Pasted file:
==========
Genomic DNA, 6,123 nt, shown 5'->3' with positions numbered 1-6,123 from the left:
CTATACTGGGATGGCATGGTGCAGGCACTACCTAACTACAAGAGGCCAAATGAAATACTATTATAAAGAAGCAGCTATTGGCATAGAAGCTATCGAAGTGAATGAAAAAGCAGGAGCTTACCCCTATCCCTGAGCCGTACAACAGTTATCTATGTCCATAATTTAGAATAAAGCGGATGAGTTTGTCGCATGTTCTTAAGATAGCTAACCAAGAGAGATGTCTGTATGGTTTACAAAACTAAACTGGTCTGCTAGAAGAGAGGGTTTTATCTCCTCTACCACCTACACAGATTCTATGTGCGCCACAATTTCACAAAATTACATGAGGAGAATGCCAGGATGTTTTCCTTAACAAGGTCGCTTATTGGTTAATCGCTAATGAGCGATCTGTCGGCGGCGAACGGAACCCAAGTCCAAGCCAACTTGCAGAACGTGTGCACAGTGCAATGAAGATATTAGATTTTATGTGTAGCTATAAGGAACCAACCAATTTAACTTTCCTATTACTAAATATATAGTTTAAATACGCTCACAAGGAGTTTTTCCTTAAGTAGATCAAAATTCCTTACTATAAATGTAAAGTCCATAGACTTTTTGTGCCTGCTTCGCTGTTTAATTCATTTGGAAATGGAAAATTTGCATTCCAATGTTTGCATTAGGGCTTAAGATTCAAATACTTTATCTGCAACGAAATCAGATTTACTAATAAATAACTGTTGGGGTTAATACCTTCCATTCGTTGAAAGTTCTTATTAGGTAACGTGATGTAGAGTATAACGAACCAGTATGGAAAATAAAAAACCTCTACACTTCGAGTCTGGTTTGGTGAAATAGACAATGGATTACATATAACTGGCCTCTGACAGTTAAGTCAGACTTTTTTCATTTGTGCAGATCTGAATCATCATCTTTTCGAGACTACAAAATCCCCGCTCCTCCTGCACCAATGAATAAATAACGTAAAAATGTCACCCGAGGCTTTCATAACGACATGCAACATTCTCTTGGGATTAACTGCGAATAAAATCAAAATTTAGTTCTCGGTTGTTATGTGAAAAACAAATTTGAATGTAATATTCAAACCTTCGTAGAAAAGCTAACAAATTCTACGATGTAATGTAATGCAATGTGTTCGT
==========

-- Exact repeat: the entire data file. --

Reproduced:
Genomic DNA, 6,123 nt, shown 5'->3' with positions numbered 1-6,123 from the left:
CTATACTGGGATGGCATGGTGCAGGCACTACCTAACTACAAGAGGCCAAATGAAATACTATTATAAAGAAGCAGCTATTGGCATAGAAGCTATCGAAGTGAATGAAAAAGCAGGAGCTTACCCCTATCCCTGAGCCGTACAACAGTTATCTATGTCCATAATTTAGAATAAAGCGGATGAGTTTGTCGCATGTTCTTAAGATAGCTAACCAAGAGAGATGTCTGTATGGTTTACAAAACTAAACTGGTCTGCTAGAAGAGAGGGTTTTATCTCCTCTACCACCTACACAGATTCTATGTGCGCCACAATTTCACAAAATTACATGAGGAGAATGCCAGGATGTTTTCCTTAACAAGGTCGCTTATTGGTTAATCGCTAATGAGCGATCTGTCGGCGGCGAACGGAACCCAAGTCCAAGCCAACTTGCAGAACGTGTGCACAGTGCAATGAAGATATTAGATTTTATGTGTAGCTATAAGGAACCAACCAATTTAACTTTCCTATTACTAAATATATAGTTTAAATACGCTCACAAGGAGTTTTTCCTTAAGTAGATCAAAATTCCTTACTATAAATGTAAAGTCCATAGACTTTTTGTGCCTGCTTCGCTGTTTAATTCATTTGGAAATGGAAAATTTGCATTCCAATGTTTGCATTAGGGCTTAAGATTCAAATACTTTATCTGCAACGAAATCAGATTTACTAATAAATAACTGTTGGGGTTAATACCTTCCATTCGTTGAAAGTTCTTATTAGGTAACGTGATGTAGAGTATAACGAACCAGTATGGAAAATAAAAAACCTCTACACTTCGAGTCTGGTTTGGTGAAATAGACAATGGATTACATATAACTGGCCTCTGACAGTTAAGTCAGACTTTTTTCATTTGTGCAGATCTGAATCATCATCTTTTCGAGACTACAAAATCCCCGCTCCTCCTGCACCAATGAATAAATAACGTAAAAATGTCACCCGAGGCTTTCATAACGACATGCAACATTCTCTTGGGATTAACTGCGAATAAAATCAAAATTTAGTTCTCGGTTGTTATGTGAAAAACAAATTTGAATGTAATATTCAAACCTTCGTAGAAAAGCTAACAAATTCTACGATGTAATGTAATGCAATGTGTTCGT